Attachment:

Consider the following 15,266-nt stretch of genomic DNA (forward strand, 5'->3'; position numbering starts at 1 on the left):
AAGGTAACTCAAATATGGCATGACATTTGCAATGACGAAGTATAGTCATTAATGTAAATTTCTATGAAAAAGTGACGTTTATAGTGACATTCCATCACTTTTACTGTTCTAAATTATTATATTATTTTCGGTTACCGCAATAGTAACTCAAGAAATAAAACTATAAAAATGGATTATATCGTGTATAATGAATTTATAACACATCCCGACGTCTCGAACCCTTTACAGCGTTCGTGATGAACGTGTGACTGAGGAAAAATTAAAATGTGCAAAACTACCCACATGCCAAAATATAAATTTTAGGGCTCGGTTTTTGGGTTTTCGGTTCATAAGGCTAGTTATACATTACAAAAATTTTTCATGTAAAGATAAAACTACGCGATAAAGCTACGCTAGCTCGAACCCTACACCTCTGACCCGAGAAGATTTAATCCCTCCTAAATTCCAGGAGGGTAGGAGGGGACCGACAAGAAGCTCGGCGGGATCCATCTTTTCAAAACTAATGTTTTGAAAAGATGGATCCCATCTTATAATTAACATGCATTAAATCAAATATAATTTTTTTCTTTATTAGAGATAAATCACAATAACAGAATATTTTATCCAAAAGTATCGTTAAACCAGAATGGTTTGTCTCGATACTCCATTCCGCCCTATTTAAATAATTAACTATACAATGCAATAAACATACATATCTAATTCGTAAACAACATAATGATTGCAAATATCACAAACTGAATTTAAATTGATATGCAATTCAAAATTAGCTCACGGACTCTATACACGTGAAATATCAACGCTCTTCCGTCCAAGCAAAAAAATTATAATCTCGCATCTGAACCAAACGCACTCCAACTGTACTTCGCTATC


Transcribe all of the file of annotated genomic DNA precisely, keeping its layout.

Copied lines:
Consider the following 15,266-nt stretch of genomic DNA (forward strand, 5'->3'; position numbering starts at 1 on the left):
AAGGTAACTCAAATATGGCATGACATTTGCAATGACGAAGTATAGTCATTAATGTAAATTTCTATGAAAAAGTGACGTTTATAGTGACATTCCATCACTTTTACTGTTCTAAATTATTATATTATTTTCGGTTACCGCAATAGTAACTCAAGAAATAAAACTATAAAAATGGATTATATCGTGTATAATGAATTTATAACACATCCCGACGTCTCGAACCCTTTACAGCGTTCGTGATGAACGTGTGACTGAGGAAAAATTAAAATGTGCAAAACTACCCACATGCCAAAATATAAATTTTAGGGCTCGGTTTTTGGGTTTTCGGTTCATAAGGCTAGTTATACATTACAAAAATTTTTCATGTAAAGATAAAACTACGCGATAAAGCTACGCTAGCTCGAACCCTACACCTCTGACCCGAGAAGATTTAATCCCTCCTAAATTCCAGGAGGGTAGGAGGGGACCGACAAGAAGCTCGGCGGGATCCATCTTTTCAAAACTAATGTTTTGAAAAGATGGATCCCATCTTATAATTAACATGCATTAAATCAAATATAATTTTTTTCTTTATTAGAGATAAATCACAATAACAGAATATTTTATCCAAAAGTATCGTTAAACCAGAATGGTTTGTCTCGATACTCCATTCCGCCCTATTTAAATAATTAACTATACAATGCAATAAACATACATATCTAATTCGTAAACAACATAATGATTGCAAATATCACAAACTGAATTTAAATTGATATGCAATTCAAAATTAGCTCACGGACTCTATACACGTGAAATATCAACGCTCTTCCGTCCAAGCAAAAAAATTATAATCTCGCATCTGAACCAAACGCACTCCAACTGTACTTCGCTATC